One in every 10 Americans reports having a hearing impairment, according to a recent MarkeTrack survey. With over 31.5 million Americans suffering from the effects of hearing loss, it ranks as the third most prevalent treatable disabling condition behind arthritis and hypertension. Hearing loss is NOT a sign of old age. Actually, it is the reverse of what most people think. According to the Better Hearing Institute, the majority (65 percent) of people with hearing loss are younger than 65. There are more than six million people in the U.S. between 18 and 44 with hearing loss, and nearly 1.5 million are school age.
It is true that the prevalence of hearing loss increases with age as one in three individuals over 65 suffer from hearing a impairment. This is most commonly due to the cumulative effects of noise exposure over time. Most hearing losses progress gradually, and the symptoms can emerge slowly. The main causes of hearing loss are excessive noise (loud noise at work, hobbies, etc.), followed by aging (presbycusis), infections (otitis media), injury to the head/ear, genetic hearing losses in infants, and ototoxic drug reactions/cancer treatment (i.e. antibiotics, chemotherapy, radiation).
Because hearing loss can occur so gradually over time, when should you be examined? The answer is NOW. Get a baseline diagnostic test done even if you don’t have any concerns about your hearing. This test can be compared with future tests to monitor the progression of hearing loss, if any. If you experience any signs of hearing loss listed below, it is highly recommended to complete a baseline hearing examination soon.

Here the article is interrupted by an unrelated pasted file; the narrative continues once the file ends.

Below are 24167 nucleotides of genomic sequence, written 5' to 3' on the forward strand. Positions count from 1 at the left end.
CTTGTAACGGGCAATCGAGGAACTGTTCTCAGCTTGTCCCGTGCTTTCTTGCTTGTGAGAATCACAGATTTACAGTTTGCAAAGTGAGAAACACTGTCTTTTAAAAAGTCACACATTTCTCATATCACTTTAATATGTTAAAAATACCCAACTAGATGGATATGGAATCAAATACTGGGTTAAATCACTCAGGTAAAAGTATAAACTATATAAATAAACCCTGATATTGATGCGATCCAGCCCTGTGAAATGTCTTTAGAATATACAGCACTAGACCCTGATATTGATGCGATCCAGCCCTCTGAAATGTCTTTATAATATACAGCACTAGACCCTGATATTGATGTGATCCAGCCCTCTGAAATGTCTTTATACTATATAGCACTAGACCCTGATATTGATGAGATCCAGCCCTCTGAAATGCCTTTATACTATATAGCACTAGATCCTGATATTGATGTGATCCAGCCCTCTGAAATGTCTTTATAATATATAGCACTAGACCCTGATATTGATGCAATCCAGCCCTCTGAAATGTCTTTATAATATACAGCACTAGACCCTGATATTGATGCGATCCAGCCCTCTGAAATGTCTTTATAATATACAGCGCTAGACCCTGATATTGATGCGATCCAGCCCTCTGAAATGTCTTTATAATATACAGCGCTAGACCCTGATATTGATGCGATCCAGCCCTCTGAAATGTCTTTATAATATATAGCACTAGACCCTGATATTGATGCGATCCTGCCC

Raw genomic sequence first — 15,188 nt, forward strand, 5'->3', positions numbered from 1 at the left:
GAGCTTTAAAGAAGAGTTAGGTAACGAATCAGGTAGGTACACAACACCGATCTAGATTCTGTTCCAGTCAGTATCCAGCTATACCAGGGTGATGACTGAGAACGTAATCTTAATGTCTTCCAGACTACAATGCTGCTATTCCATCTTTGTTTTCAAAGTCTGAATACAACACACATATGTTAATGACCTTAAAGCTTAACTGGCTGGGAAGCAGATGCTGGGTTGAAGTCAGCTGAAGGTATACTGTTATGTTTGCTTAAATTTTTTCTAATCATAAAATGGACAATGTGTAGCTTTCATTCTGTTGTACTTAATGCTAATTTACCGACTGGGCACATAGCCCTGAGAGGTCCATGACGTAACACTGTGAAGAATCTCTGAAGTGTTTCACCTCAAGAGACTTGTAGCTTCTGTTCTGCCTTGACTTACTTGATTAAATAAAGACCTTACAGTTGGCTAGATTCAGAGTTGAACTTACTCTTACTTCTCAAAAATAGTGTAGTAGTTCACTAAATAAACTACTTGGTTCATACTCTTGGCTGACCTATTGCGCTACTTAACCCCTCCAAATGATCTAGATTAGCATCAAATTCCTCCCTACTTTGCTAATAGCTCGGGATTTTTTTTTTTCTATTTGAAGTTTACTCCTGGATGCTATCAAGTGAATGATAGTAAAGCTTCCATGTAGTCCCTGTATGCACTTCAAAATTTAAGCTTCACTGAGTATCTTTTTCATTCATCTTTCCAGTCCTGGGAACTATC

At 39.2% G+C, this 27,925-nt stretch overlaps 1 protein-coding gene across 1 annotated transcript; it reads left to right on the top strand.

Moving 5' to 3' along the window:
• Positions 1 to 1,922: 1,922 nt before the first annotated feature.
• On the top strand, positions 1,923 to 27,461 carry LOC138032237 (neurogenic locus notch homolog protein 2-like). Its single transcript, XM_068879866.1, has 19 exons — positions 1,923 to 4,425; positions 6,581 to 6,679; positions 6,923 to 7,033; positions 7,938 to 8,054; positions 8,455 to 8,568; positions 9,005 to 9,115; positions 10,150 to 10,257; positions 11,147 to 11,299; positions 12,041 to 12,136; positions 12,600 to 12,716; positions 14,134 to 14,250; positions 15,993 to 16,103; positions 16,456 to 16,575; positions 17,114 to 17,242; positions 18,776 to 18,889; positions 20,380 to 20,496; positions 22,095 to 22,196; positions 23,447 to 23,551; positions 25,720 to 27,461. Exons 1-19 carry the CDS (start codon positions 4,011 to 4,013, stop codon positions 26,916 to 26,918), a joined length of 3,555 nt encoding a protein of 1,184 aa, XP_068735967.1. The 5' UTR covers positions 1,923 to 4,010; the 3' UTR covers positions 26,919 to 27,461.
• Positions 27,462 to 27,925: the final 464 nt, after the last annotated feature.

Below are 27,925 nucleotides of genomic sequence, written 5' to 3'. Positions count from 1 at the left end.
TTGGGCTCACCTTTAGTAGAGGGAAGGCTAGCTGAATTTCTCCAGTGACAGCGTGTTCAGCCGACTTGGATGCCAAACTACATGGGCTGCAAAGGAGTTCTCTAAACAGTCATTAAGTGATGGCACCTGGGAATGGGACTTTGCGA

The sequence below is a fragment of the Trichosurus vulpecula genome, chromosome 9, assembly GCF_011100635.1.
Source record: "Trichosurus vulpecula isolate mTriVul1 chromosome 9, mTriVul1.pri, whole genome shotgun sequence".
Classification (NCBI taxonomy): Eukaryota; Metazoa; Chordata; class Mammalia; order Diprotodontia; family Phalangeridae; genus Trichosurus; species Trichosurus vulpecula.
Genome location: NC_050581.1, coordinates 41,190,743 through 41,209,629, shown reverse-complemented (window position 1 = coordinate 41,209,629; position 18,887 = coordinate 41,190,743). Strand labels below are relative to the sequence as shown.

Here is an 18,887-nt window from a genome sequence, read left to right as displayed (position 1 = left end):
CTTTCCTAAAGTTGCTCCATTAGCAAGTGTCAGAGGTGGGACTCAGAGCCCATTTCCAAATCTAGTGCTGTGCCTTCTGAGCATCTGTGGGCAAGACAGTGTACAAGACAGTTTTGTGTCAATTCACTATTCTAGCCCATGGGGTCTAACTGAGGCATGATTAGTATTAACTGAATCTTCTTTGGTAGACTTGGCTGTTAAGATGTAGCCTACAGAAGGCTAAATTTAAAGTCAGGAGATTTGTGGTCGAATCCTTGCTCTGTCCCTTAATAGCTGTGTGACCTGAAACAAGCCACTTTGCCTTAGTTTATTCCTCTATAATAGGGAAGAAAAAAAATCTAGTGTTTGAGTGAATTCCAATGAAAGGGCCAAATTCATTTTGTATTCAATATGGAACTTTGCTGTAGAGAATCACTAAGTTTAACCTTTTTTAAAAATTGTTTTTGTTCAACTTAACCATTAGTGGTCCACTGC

Signs of Hearing Impairment
You might have a hearing loss if:
• You require frequent repetition (“What?”, “Pardon me?”, “Please repeat.”).
• You think other people sound muffled or like they’re mumbling.
• You have difficulty hearing in noisy situations, like restaurants or crowded rooms.
• You have trouble hearing children and women.
• You have your TV or radio turned up to a high volume.
• You answer or respond inappropriately in conversations.
• You feel stressed out from straining to hear what others are saying.
• You have a family history of hearing loss.
Types of Hearing Impairment
There are three basic types of hearing loss: Sensorineural, Conductive, and Mixed hearing loss.
Sensorineural hearing loss occurs when there is damage to the inner ear, known as the cochlea, or to the nerve pathways from the inner ear to the brain. Sensorineural hearing loss cannot be medically or surgically corrected. It is a permanent loss. Sensory losses involve a reduction in sound level, or ability to hear faint sounds, but also affect speech understanding, or ability to hear clearly. This is the most common type of hearing loss.
Conductive hearing loss occurs when sound is not carried efficiently through the outer ear canal to the eardrum and the tiny bones, called ossicles, of the middle ear. Conductive hearing loss usually involves a reduction in sound level, or the ability to hear faint sounds. This type of hearing loss can often be medically or surgically corrected. A common conductive hearing loss is caused by ear wax impaction.
Mixed Hearing Loss is a conductive hearing loss that occurs in combination with a sensorineural hearing loss. In other words, there may be damage in the outer or middle ear and in the inner ear or auditory nerve.
If you experience any of the symptoms of hearing loss mentioned above, seek professional help immediately. Your sense of hearing is vital to staying connected with the world around you.